How To Sell a Haunted House – And How To Avoid Buying One!

Superstitions, stigmas and the supernatural – whether you believe in them or not, they can have a very real impact on how long it takes to sell your home and the price you’ll get for it. On the flip-side, even the mere thought of a haunted house can have some people running for their lives, which can make a home a hard sell. With that said, there’s always an upside, and in this case a house that’s rumoured to be haunted could be offered at a lower price.

Did someone say *gulp* haunted house?

Most people would agree that living in a murder house might be creepy, and this may be enough to send some hopeful homebuyers running, regardless of tight market conditions – which some industry observers might consider even scarier than an other-worldly house guest. Whether or not you believe in the paranormal, this can impact your decision on whether to buy or run. But buyer beware: the seller has no legal obligation to disclose stigmas. Concerned home hunters should be proactive about asking questions, doing their research and when in doubt, ask the neighbours! This doesn’t only apply to ghosts, but is an all-around good strategy to learn more about the home you’re considering purchasing.

If you happen to live in a haunted house and are selling, consider applying some simple home staging strategies to downplay your home’s creepy characteristics. Paint it a fresh, bright colour inside and out. Declutter and remove personal effects, like the photos of your dead ancestors. If your furniture is damaged or outdated, consider renting some more-contemporary pieces. Of course, you’ll want to clean the place from top to bottom. Consult a professional real estate agent to help you determine popular selling features in your area, and how you can raise your old home from the dead, so to speak.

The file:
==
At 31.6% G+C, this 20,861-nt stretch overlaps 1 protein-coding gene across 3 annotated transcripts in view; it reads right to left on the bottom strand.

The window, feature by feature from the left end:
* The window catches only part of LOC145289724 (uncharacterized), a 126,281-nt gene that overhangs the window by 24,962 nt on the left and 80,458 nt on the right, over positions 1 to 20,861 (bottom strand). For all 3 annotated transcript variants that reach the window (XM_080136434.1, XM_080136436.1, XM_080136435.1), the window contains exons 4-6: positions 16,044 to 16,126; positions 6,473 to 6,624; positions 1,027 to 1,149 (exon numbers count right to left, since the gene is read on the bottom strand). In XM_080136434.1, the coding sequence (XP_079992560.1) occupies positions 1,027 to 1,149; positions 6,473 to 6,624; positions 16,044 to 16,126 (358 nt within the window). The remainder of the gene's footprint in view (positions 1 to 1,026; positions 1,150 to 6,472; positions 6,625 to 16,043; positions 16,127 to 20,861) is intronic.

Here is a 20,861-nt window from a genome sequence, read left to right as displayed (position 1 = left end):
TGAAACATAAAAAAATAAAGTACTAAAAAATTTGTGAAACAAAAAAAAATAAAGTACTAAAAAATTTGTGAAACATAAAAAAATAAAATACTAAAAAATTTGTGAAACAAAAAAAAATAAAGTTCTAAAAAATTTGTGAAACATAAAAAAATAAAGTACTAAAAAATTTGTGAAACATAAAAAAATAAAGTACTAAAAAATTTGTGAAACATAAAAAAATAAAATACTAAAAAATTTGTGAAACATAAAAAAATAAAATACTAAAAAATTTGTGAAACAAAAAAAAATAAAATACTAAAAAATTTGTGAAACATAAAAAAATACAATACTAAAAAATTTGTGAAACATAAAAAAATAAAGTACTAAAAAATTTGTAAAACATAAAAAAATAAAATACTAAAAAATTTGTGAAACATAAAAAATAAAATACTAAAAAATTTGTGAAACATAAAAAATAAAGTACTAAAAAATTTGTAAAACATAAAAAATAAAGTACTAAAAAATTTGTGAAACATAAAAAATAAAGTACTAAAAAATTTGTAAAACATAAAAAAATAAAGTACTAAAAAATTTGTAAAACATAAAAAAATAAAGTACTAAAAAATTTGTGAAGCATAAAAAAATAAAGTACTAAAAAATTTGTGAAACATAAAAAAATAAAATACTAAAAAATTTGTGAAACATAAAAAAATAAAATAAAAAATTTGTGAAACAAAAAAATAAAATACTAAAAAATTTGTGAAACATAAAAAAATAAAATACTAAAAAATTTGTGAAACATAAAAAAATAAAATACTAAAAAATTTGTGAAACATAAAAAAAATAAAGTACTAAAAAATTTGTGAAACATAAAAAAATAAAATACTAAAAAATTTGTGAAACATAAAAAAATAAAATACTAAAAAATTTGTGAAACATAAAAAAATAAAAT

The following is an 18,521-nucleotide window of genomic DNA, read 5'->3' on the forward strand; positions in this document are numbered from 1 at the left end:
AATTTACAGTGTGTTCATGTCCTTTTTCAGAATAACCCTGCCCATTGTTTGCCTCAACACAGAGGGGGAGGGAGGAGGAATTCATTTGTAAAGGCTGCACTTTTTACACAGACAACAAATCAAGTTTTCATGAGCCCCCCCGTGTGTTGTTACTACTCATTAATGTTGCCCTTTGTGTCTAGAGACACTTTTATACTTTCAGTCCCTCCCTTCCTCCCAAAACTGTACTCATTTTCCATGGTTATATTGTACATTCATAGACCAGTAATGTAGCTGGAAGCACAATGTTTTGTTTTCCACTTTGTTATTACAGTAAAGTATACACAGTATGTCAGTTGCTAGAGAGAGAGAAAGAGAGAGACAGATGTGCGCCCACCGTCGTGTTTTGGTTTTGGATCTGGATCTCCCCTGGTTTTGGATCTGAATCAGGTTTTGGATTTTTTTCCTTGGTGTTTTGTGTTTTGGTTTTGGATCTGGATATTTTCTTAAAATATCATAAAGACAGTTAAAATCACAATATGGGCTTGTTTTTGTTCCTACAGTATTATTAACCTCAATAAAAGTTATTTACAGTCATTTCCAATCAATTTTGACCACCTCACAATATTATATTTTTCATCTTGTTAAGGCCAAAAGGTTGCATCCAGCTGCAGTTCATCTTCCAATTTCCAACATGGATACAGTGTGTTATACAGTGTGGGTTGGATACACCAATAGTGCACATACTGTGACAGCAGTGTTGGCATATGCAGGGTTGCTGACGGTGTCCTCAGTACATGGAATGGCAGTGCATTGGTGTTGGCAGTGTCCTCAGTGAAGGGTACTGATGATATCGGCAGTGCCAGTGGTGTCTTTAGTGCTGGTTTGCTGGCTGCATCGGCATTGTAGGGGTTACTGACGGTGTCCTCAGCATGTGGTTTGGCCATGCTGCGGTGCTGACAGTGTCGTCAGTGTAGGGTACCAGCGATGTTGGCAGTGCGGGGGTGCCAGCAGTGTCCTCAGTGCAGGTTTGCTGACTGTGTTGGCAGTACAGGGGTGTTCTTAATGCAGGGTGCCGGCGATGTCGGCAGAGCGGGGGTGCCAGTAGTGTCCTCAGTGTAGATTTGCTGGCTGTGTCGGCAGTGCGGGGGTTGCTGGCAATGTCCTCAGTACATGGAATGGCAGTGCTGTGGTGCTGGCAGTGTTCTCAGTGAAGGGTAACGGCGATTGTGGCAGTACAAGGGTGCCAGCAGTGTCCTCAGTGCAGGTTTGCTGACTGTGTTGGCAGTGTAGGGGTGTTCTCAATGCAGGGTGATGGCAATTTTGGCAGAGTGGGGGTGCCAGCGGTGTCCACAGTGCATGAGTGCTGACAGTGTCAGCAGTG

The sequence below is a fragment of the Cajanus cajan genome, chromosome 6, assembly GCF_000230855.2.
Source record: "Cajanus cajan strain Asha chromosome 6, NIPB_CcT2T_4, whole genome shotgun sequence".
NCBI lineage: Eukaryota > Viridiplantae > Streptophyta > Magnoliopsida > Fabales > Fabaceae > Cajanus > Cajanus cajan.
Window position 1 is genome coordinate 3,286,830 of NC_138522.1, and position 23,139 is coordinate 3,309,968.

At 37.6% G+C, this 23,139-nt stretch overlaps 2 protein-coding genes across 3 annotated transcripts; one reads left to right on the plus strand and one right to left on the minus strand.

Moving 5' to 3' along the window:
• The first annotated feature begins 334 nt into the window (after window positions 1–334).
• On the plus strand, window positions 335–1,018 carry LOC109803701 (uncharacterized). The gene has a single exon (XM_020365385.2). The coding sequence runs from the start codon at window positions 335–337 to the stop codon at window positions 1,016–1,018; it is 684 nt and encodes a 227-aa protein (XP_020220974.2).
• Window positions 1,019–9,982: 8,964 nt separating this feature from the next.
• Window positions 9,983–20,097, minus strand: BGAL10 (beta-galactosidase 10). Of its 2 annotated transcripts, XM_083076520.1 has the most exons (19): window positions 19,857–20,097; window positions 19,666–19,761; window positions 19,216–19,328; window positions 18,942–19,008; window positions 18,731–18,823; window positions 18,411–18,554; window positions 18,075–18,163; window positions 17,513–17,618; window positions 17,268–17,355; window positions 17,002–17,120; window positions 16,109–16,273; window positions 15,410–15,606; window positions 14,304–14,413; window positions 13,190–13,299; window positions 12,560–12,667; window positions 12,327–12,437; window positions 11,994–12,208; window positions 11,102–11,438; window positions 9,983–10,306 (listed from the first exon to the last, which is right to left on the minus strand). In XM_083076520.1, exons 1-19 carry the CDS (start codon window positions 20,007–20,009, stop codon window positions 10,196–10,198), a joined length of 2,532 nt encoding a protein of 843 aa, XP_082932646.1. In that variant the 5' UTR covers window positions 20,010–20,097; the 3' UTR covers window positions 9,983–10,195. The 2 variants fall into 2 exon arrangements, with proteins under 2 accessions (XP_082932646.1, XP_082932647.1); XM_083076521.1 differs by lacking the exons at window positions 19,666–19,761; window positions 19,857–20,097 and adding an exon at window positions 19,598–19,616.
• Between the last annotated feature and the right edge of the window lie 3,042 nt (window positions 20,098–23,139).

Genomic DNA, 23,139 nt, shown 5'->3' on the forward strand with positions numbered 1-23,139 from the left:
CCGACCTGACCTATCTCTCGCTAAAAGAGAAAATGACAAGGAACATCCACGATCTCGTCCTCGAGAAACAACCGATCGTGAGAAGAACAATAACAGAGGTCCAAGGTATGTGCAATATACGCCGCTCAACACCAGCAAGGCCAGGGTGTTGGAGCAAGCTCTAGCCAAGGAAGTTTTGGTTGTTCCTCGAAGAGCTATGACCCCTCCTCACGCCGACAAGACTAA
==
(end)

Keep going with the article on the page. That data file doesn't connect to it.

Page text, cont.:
Un-lucky numbers

Some swear by numerology while others have real-to-them reasons behind their inclination toward – or against – certain numbers. So much so, that something such as a specific street address, the floor in a building, a unit number or a price tag can take some houses on the market, out of the running. In Canada, the number seven is considered to be lucky by some, while 13 is thought to bring bad mojo. To avoid unsellable units, some condo developers will omit a 13th floor in their buildings. Even a closing date of Friday the 13th can bring on bad vibes.

Feng Shui

The principles of Feng Shui hail from Chinese culture, and focus on the arrangement of your environment to allow for a gentle flow of energy, known as “chi.” Good Feng Shui is thought to promote good health and fortune. Bad Feng Shui in a home can include a staircase facing the front door; a “poison arrow,” when a T intersection or tree is pointed at your front door; or a front door that aligns with a back door, causing chi to rush through and out – along with your luck.

Keep this in mind, whether you’re buying or selling a home, or are just looking for a haunted house to give you a good scare on Halloween. On the other hand, if you’re a homebuyer who’s willing to overlook superstitions, stigmas and spirits, a haunted house or one located at #13 Elm Street just might offer a real steal of a deal! Connect with a RE/MAX agent to help you negotiate an offer.

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